The ending also contradicts the supposed theme of the story that they repeat over and over again, “You have to fight for survival.” Really the theme is, “You have to fight until the script says you have to give up.” Of course maybe the theme isn’t that at all. It could be any of the other clichés the script openly states like “If you stand for nothing, you’ll fall for anything” or “Don’t let your mouth write checks your butt can’t cash.” It’s hard to tell. If the script treated the theme as actual theme and not just as tacked on line things might have been better.
The layers of fantasy I guess are inspired by the dream within a dream idea from Inception. But here it makes no sense (or if you’re an Inception hater, it makes even less sense.) Why would Baby Doll escape from the mental institution into a fantasy world where things are even worse? The institution is no picnic but it has to be better than a brothel where you are basically a slave and can get shot in the head.
And why does Baby Doll then escape even further into a violent cartoon fantasy? During these scenes she’s supposedly getting in tune with the music and dancing seductively for the brothel customers. Why does this girl possess the inner child of an 11 year old fanboy? How does shooting androids with an assault rifle equal the sexy time dance?
But forget those questions for a moment. From the beginning Snyder shoots the “real” world segments with the same over-the-top excess that’s become his signature. What’s the point of fantasy if nothing in this movie is even close to reality? Some variation of style was sorely needed, especially in the beginning.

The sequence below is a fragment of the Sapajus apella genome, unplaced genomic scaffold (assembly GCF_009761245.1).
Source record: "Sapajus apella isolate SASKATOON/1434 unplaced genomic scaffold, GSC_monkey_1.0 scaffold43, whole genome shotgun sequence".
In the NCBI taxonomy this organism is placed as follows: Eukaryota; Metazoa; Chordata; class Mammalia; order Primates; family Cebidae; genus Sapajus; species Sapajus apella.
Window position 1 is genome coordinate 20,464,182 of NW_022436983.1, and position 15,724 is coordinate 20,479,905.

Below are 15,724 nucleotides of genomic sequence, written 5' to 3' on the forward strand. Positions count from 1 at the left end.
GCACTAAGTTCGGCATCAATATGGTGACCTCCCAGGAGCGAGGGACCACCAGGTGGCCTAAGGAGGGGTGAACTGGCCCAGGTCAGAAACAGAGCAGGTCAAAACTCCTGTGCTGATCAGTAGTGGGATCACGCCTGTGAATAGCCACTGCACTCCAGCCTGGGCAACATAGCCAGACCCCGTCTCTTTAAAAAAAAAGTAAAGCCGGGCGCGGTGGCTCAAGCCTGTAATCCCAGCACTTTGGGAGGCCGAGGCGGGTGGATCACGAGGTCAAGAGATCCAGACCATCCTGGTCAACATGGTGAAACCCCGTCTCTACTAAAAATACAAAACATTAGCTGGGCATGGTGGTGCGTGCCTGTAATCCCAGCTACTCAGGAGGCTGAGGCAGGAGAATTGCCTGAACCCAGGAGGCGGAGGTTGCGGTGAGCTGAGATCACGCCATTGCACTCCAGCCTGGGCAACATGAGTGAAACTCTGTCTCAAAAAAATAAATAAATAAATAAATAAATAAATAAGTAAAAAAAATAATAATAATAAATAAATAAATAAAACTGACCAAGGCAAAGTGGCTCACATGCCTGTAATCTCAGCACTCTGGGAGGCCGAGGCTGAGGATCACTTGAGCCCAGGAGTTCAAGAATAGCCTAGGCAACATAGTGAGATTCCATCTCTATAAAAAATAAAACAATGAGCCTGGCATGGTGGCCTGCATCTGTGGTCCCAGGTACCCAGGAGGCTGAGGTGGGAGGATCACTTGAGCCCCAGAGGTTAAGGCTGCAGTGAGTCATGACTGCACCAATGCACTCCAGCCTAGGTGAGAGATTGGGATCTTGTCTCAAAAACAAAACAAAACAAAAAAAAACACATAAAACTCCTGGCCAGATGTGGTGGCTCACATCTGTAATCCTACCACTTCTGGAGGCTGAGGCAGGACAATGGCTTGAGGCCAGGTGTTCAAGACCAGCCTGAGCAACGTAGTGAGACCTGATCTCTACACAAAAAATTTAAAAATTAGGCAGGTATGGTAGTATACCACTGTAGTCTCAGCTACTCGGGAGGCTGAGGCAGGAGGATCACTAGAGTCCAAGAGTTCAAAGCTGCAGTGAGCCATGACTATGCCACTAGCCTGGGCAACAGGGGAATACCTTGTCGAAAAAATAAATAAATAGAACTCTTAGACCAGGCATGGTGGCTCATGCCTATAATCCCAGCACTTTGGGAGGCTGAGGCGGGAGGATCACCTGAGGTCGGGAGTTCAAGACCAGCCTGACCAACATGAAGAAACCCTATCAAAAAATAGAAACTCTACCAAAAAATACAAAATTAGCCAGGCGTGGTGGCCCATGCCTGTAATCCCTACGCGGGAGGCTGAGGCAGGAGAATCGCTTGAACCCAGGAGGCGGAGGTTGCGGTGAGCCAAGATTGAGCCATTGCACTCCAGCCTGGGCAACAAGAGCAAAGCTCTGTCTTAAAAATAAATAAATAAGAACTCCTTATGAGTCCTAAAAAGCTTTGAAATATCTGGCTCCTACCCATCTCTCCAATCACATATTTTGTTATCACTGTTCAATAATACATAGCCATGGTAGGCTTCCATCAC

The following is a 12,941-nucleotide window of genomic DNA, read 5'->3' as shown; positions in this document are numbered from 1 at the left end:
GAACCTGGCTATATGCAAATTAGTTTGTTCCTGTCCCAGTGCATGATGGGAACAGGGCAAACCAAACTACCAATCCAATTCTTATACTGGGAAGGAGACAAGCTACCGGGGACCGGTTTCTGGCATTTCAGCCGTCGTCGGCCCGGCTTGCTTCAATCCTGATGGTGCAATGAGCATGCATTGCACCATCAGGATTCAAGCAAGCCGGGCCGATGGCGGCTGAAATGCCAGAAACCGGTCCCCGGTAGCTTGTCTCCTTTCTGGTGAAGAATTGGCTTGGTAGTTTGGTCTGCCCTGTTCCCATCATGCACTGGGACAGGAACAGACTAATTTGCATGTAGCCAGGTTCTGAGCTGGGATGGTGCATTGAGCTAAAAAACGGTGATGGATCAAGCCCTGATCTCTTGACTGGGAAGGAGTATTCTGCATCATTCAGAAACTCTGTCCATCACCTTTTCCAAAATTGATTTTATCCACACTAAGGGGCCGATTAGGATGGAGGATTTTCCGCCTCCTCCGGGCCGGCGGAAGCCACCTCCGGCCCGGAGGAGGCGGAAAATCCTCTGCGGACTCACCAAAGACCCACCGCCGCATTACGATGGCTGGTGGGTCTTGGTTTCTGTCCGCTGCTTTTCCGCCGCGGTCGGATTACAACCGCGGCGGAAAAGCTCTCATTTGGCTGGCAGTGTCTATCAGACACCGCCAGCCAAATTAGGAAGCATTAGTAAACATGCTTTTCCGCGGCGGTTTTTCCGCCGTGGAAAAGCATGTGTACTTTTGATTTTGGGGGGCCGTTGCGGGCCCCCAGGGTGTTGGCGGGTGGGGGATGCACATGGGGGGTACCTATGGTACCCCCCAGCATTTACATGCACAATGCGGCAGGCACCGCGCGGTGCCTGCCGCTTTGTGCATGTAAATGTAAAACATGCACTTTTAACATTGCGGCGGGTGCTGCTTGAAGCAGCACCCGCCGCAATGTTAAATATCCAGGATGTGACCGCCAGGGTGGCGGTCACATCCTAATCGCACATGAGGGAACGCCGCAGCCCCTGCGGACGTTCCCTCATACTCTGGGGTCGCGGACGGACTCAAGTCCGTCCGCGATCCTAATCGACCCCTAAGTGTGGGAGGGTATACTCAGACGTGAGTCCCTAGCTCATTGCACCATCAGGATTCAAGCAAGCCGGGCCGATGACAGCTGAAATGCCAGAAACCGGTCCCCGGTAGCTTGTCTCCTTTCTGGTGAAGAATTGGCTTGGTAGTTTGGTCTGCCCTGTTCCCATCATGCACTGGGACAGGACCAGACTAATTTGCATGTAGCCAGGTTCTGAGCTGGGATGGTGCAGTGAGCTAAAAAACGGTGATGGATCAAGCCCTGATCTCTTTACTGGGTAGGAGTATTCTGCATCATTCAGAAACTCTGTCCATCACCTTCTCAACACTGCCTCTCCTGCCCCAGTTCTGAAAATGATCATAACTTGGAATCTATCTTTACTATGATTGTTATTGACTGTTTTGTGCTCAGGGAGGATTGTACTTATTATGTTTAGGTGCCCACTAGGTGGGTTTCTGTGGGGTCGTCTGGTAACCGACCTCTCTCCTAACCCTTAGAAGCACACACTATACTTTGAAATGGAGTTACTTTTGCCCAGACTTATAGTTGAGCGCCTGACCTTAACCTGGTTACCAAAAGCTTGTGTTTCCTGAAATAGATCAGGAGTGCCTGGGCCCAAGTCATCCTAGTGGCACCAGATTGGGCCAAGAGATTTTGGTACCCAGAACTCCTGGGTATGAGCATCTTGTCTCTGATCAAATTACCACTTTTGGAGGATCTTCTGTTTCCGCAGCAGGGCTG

As for the beautiful part, regardless of how the movie got there and even though they make no sense in the story, the action fantasy scenes are amazing to behold. There were some undeniably gorgeous shots in the film and their beauty had nothing to do with the cast’s revealing wardrobe.
The steampunk World War I battle sequence is stunning. This is clearly the whole point of the movie. It’s real heart. Nothing at all matters to the filmmaker beyond these few scenes of wild imagination. If they let Charlie Sheen lose in Industrial Light and Magic I can imagine the results would be similar.
There are some other things that didn’t suck. Jena Malone and Abbie Cornish, playing sisters Rocket and Sweet Pea, gave good performances. They were the only two characters in the entire script who had a real relationship. The film would have been 100 times better if it really had been about them. Oscar Isaac plays the both the crooked orderly and the gangster who runs the brothel. He’s very good. His brothel boss is strutting and menacing. His orderly character is still evil but a lot smaller and more pathetic.
Ultimately, what we have here isn’t a movie. It’s more like Zack Snyder’s id plastered on an IMAX screen. Maybe it could have been good or great if he’d yoked that deranged subconscious to a well thought out screenplay. But that didn’t happen.